Wednesday, 5 October 2016

Are you ready?


I'm back from my travels. There was some post waiting ..

Once I've dealt with that, I'll be sorting through my photos and sharing *a few*. Are you ready for that?






"When do you know your story is ready?" is this month's Insecure Writer's Support Group question.

I think this is something which becomes instinctive over time. At least that seems to have been the case for me. 

When I first started writing, what I thought were finished stories were really just tidied up first drafts. I got lucky with a few, but soon realised that putting in a bit more effort would improve my chances. For a while that meant I rewrote stories over and over trying to get them perfect. That's OK in theory, but there's always something else which can be changed. I've gradually learned to spot when I'm just making changes and not actually improving the story.

The key is to make the particular piece of writing the best YOU can at that time. Maybe others would write it differently, perhaps even better, but if you've done your best, it's time to stop tweaking and send it on its way.


22 comments:

Alex J. Cavanaugh said...

Best at that moment - good advice. A year later it won't be, but it just needed to be great at the time.
Have fun sorting all of that mail.

Bonnee Crawford said...

All that mail! Someone is popular! Looking forward to seeing the photos from your travels.

I am still somewhat in the habit of sending out polished early drafts. Especially if I think they're more polished than usual--it usually just means it was a longer story than the last one, and so it took more time. Great advice, Patsy!

Nicola said...

Welcome back. Good luck with the post :) Thank you for sharing your words of wisdom. The learning curve is a long but worthwhile one). Congrats for your latest publications! Great stories.

Hilary Melton-Butcher said...

Hi Patsy - oh yes, coming home can throw up other issues ... lots of lovely letters - or bills ...

Good luck with all your new books and ideas ... and welcome back! - Hilary

Neil Waring said...

I think all of us want to quit and sometimes do after a nice polish of the first draft. Editing is not much fun, I agree with your point about making changes without improving the story, I am a true expert at that. As far as the huge pile of mail, I would put it in a box and hope someone else (my wife) goes through it and sorts out what I need. :-)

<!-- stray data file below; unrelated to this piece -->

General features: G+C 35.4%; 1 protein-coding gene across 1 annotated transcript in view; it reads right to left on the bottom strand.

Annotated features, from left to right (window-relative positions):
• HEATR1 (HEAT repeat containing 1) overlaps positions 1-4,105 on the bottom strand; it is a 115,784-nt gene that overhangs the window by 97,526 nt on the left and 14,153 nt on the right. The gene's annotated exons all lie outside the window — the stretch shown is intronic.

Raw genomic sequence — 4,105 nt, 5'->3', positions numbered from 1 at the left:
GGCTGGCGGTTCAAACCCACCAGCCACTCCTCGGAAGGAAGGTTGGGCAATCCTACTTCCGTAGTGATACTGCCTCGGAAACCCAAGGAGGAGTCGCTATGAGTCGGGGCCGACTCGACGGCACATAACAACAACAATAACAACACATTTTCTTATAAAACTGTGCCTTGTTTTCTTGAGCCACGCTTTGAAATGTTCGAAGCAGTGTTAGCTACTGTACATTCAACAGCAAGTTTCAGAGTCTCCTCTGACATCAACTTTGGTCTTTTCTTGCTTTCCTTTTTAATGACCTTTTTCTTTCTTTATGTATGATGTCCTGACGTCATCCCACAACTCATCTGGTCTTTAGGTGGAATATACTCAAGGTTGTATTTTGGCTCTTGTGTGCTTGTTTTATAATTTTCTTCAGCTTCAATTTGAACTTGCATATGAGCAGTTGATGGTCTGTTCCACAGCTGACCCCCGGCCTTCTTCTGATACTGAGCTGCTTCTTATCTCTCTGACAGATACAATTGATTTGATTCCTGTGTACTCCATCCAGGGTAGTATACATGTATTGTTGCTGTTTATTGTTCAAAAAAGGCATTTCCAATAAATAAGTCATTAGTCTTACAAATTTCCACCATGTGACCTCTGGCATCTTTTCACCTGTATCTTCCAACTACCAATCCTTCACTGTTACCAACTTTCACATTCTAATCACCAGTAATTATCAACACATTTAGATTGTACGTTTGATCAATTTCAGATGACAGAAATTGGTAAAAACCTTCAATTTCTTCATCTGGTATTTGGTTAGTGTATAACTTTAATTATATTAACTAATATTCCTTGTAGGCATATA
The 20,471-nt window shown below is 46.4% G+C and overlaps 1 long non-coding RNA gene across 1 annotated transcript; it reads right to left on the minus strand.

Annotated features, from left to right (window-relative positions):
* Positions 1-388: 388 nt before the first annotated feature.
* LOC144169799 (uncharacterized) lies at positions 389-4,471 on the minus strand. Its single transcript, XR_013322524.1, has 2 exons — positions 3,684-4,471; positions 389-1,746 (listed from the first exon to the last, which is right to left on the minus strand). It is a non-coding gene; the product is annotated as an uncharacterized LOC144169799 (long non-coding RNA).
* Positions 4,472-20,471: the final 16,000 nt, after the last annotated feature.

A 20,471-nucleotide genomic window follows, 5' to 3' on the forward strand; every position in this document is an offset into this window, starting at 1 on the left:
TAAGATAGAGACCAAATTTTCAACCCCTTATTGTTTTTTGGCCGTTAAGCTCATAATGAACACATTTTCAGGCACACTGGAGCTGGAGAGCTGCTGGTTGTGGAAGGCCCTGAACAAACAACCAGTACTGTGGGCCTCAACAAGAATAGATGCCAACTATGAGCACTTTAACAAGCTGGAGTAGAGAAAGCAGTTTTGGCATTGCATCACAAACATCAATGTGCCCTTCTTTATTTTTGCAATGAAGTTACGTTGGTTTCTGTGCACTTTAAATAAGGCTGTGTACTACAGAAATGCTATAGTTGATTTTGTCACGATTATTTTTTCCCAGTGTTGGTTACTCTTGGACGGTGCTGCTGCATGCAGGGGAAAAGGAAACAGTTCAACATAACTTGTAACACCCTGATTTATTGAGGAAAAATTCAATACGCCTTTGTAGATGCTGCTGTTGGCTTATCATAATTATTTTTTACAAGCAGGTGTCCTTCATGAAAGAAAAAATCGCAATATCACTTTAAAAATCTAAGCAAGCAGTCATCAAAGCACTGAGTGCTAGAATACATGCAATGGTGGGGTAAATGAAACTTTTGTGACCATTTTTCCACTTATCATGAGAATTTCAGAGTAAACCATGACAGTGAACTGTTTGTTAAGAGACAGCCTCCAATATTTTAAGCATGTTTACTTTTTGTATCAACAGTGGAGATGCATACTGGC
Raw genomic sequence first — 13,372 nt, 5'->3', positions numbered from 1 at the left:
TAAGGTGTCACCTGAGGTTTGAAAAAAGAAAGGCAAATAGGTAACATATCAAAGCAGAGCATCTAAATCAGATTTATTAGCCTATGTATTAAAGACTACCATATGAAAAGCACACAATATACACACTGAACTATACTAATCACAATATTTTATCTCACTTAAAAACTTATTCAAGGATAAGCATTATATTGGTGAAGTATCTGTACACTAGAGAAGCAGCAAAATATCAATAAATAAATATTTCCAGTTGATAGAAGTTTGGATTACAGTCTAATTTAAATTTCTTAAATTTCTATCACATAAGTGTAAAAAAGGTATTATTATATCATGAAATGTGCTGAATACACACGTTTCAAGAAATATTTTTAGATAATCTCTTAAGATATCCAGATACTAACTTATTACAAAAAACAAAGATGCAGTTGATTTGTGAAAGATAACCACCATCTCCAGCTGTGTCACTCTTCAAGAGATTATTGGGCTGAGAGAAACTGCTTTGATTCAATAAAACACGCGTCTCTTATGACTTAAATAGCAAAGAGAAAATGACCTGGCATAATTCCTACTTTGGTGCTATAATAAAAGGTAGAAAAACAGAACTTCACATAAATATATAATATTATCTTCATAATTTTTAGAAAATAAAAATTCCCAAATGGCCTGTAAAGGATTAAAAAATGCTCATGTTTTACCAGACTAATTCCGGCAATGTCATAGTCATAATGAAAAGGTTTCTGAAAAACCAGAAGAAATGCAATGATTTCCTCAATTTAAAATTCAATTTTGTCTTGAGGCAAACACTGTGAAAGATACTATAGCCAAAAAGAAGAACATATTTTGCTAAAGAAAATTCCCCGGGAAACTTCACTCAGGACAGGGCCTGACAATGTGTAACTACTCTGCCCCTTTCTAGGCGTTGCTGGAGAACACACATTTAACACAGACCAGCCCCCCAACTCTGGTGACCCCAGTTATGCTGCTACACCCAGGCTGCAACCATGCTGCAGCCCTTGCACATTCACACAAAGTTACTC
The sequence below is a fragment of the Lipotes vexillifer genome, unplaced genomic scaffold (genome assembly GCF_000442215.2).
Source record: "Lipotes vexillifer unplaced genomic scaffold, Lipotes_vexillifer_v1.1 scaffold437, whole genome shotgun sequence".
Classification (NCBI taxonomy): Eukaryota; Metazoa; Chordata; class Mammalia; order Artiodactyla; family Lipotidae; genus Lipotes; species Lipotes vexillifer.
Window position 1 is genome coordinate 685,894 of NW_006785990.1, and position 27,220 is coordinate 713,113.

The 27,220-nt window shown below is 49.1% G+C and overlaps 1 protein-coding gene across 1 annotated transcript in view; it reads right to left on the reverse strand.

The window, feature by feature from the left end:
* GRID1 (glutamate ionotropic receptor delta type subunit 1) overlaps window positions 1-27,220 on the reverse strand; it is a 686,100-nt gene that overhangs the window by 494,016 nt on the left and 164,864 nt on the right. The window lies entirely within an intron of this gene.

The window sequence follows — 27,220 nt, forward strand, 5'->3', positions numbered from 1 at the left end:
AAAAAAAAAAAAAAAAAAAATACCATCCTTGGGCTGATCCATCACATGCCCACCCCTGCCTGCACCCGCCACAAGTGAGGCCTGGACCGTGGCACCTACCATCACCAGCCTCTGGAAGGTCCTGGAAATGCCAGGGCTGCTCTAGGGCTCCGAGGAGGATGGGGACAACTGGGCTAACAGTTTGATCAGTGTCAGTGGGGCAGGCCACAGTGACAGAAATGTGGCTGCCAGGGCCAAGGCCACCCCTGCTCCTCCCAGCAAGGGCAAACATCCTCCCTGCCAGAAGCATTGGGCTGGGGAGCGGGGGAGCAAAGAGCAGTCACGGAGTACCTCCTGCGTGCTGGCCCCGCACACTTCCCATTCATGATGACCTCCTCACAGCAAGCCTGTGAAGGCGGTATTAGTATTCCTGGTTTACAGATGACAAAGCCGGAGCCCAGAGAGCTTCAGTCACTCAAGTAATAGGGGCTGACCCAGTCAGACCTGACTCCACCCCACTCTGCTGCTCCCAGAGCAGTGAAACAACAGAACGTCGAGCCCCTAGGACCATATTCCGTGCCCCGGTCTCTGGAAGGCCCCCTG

Teresa Ashby said...

That's a huge pile of mail! Hope there's some good stuff in there :-)

Beverly Stowe McClure said...

You're so right. All we can do is our best. It's probably better than we think.

Karen Lynn said...

I'm absolutely convinced that the best way to learn is to make something the best you can, finish it, and move on to the next project. I have some long-term obsession-projects from the past that prove it.

Jenni Enzor said...

So true about doing the best you can right then. That's what I've learned too. I always look back, thinking I could've done better, but it's better to just move forward.

Rosemary Gemmell said...

Good advice, Patsy. What a lot of mail - but bring on the photos!

Diane Burton said...

Your advice is spot on. Do the best then let it go.

Patsy said...

Yep - if we're doing it right we'll keep getting better!

Patsy said...

Either popular or we've been away a long time, Bonnee!

Patsy said...

Thanks, Nicola.

Patsy said...

Not many bills, Hilary - we got all those online!

Patsy said...

I quite like editing, Neil - well, the first few pases when I know for sure that I'm improving things.

Patsy said...

Yep, some of it was, Teresa.

Patsy said...

It's hard for us to be objective, isn't it?

Patsy said...

The moving on to the next thing is important, I think, Karen.

Patsy said...

Forward is the right direction, Jenni.

Patsy said...

Lots of it was junk, Rosemary (hadn't realised we had so many pizza places round our way!)

Patsy said...

Now all I have to do is follow it!